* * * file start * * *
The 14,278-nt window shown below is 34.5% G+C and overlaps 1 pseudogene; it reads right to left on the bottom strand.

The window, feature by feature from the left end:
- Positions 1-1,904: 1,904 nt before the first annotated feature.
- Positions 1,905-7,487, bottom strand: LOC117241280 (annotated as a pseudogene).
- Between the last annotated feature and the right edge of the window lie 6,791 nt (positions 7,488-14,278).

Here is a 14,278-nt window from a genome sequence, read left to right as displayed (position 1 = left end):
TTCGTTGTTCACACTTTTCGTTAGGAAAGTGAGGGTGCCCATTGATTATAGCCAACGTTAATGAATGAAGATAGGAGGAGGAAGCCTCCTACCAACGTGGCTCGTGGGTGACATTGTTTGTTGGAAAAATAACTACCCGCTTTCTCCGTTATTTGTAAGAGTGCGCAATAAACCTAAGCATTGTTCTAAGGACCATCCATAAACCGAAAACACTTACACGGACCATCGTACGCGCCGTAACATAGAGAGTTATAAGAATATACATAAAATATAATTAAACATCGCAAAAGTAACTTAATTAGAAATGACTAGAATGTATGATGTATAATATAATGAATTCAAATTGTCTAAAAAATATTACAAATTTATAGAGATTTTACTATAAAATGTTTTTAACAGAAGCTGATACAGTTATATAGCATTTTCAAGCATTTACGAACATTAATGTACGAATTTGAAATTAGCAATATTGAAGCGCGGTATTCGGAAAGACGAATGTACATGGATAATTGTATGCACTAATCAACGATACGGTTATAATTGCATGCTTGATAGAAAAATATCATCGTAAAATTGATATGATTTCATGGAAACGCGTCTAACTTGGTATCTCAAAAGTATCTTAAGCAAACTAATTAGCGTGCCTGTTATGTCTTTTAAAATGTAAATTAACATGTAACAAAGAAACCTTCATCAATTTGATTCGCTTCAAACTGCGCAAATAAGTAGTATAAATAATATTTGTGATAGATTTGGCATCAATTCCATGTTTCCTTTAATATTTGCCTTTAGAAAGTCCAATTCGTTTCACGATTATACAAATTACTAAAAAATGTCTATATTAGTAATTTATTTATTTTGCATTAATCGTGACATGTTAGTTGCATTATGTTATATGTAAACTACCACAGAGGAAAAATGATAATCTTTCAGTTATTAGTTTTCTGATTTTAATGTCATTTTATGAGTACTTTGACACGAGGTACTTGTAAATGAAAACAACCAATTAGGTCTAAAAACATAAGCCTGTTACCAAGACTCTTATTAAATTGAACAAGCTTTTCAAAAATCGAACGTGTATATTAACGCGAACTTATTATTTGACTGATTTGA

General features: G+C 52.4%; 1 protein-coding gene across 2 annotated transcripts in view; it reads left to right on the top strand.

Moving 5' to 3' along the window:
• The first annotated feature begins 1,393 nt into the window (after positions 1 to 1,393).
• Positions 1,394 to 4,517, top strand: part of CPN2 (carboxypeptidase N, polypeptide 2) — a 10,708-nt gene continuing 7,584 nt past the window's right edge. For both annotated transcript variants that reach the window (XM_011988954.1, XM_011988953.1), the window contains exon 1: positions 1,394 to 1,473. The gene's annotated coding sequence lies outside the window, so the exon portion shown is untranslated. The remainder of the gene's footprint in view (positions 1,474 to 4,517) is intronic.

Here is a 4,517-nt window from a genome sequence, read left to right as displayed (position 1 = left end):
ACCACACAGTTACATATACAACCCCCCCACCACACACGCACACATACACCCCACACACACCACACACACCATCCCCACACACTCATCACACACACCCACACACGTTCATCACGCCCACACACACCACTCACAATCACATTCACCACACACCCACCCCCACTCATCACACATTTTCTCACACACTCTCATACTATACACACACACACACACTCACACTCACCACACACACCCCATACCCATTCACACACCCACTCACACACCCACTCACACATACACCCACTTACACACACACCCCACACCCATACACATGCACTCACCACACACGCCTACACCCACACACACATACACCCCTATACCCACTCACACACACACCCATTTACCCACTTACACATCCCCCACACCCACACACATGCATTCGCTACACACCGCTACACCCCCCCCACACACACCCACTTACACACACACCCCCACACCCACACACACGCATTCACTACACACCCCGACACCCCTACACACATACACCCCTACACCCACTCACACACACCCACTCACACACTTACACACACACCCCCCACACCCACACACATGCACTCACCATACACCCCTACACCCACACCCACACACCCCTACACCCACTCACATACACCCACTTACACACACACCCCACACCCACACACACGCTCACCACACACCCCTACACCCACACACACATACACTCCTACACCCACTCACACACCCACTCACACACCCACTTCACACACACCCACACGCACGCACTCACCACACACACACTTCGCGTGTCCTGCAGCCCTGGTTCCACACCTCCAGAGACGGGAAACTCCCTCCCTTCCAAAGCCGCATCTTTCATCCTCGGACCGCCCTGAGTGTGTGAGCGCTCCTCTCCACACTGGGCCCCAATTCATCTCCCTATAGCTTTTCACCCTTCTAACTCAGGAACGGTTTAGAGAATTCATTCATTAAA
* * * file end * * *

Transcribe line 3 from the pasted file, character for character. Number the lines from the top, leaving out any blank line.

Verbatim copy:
- Positions 1-1,904: 1,904 nt before the first annotated feature.